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Compiling or Testing Code with an Interactive Job
To best understand the below information, users
should already have an understanding of:
This guide provides a generic overview of steps required to install scientific
software for use in CHTC. If you are using Python, R, or Matlab, see our specific
installation and use guides here: Guides for Matlab, Python and R.
1. Building a Software Installation
You are going to start an interactive job that runs on the HTC build servers.
You will then install your packages to a
folder and zip those files to return to the submit server.
A. Submit an Interactive Job
First, download the source code for your software to the submit
server. Then create the following special submit file on the submit server, calling it
# Software build file
universe = vanilla
log = interactive.log
# change the name of the file to be the name of your source code
transfer_input_files = source_code.tar.gz
+IsBuildJob = true
requirements = (OpSysMajorVer =?= 7)
request_cpus = 1
request_memory = 2GB
request_disk = 2GB
The only thing you should need to change in the above file is the name of
the source code
tar.gz file - in the "transfer_input_files" line.
Once this submit file is created, you will start the interactive job by
running the following command:
[alice@submit]$ condor_submit -i build.sub
It may take a few minutes for the build job to start.
B. Install the Software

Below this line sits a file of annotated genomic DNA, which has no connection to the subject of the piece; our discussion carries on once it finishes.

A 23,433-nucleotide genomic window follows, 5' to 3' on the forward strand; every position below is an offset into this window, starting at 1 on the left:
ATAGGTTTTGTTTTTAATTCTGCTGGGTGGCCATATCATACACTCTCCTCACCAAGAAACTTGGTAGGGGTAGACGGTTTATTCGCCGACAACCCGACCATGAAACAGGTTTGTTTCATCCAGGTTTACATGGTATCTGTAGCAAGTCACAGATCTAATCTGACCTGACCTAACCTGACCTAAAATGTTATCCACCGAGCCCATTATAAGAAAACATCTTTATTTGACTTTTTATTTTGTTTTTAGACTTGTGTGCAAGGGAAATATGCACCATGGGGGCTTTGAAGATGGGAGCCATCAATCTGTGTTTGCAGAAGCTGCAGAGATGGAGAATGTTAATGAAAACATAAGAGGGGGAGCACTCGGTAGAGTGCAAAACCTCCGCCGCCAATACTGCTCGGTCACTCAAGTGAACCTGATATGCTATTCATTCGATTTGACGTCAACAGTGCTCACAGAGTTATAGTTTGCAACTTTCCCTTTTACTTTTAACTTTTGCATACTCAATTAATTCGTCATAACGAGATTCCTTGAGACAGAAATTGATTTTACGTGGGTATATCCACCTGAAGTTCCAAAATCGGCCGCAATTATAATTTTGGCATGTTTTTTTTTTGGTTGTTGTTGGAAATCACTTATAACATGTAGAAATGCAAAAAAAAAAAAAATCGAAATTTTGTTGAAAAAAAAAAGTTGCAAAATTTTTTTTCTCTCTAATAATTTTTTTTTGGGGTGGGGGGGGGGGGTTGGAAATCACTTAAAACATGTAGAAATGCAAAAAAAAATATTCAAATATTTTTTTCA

Software installation typically goes through a set of standard steps -- configuration,
then compilation (turning the source code into binary code that the computer can
understand), and finally "installation", which means placing the compiled code into
a specific location. In most install instructions, these steps look something like:
There are two changes we make to this standard process. Because you are not an
administrator, you will want to create a folder for the installation in the build
job's working directory and use an option in the configuration step that will install
the software to this folder.
In what follows, note that anything in italics is a name that you can (and should!)
choose to be more descriptive. We use general names as an example; see the LAMMPS case
study lower down to see what you might fill in for your own program.
In the interactive job, create a new directory to hold your final software installation:
[alice@build]$ mkdir program
You'll also want to un-tar the source code that you brought along, and
into the source code folder.
[alice@build]$ tar -xzf source_code.tar.gz
[alice@build]$ cd source_code/
Our next step will be to configure the installation. This involves changing into the
un-tarred source code directory, and running a configuration script. It's at this
step that we change the final installation location of the software from its default, to
be the directory we created in the previous step. In a typical configure script, this
option is called the "prefix" and is given by the
[alice@build]$ ./configure --prefix=$_CONDOR_SCRATCH_DIR/program
Note that there are sometimes different options used. Some program use a helper